In an exclusive interview with the Northants Telegraph, former professional footballer Simon Underwood said that he believes huge strides have been made since two lukewarm Ofsted inspections at the school.
He took on the tough headteacher role at the academy in late 2018 following an Ofsted rating that demanded improvement at the school.
In April last year, another inspection said that although positive improvements had been made since Mr Underwood's appointment, more needed to be done for the school to obtain a 'good' rating.
Brunel Univeristy graduate Mr Underwood, who was born and bred in Northamptonshire, said: "The inspection was fair and it tallied with our self-evaluation. They were impressed with the new structures we'd put in place and our leadership and management."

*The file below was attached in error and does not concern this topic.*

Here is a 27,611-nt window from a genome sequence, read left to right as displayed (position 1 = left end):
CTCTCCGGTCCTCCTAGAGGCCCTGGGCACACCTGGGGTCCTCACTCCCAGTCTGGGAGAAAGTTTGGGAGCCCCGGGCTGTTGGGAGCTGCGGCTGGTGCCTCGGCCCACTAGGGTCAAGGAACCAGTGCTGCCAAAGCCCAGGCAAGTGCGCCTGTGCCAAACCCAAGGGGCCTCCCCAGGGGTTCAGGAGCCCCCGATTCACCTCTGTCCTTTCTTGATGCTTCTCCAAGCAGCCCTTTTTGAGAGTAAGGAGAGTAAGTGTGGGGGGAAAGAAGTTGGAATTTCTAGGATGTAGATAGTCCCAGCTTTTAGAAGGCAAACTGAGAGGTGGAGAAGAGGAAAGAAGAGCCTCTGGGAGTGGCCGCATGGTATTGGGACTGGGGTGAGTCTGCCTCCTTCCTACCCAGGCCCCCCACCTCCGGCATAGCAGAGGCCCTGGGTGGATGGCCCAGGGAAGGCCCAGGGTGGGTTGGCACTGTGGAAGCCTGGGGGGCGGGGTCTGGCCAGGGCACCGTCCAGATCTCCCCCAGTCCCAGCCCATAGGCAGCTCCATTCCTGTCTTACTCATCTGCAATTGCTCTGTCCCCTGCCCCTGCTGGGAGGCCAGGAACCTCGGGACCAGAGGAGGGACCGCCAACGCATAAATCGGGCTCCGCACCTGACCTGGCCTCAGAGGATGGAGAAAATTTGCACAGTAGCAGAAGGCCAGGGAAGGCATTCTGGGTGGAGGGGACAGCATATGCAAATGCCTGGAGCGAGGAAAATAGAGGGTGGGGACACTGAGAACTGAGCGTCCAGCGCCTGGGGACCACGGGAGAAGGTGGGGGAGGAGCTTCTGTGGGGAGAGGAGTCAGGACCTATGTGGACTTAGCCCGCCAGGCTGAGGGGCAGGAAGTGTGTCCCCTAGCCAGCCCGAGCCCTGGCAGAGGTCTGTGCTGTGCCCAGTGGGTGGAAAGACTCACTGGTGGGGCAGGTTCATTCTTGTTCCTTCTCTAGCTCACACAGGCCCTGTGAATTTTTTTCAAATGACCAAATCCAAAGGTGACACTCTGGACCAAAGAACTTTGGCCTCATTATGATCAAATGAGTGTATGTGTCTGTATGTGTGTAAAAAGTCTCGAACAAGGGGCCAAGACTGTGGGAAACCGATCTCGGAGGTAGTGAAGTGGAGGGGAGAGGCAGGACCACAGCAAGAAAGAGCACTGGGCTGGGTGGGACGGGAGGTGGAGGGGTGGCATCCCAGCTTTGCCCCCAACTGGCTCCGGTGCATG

When he left school at 16, Mr Underwood believed he had a professional football career ahead of him. But two years later after his club Northampton Town went into administration he ended up back in education doing A-levels - although he has played for countless semi-professional and amateur teams since then including Kettering Town and Rushden and Diamonds. He only recently hung up his boots at the age of 46.
Nowadays, with the support of an understanding wife, he's up at 5.20am every day and in school by 7.15am. He rarely leaves before 7.30pm.
He says key to improving the academy, which was opened a decade ago by then Prime Minister Gordon Brown, has been raising expectations.
Mr Underwood said: "We've done work to improve attitudes and aspirations. Our students couldn't always see their own potential or career pathways of their own. We've introduced more careers guidance and had many, many guest speakers including ex-students who have shared their positive stories.
"Last year our first student ever to get into Cambridge went off to study psychology and behavioural science which was an incredibly proud moment for us."
Not only was Chantal McLaren the first person in her school to go to Cambridge, she was the first person in her family to go to university.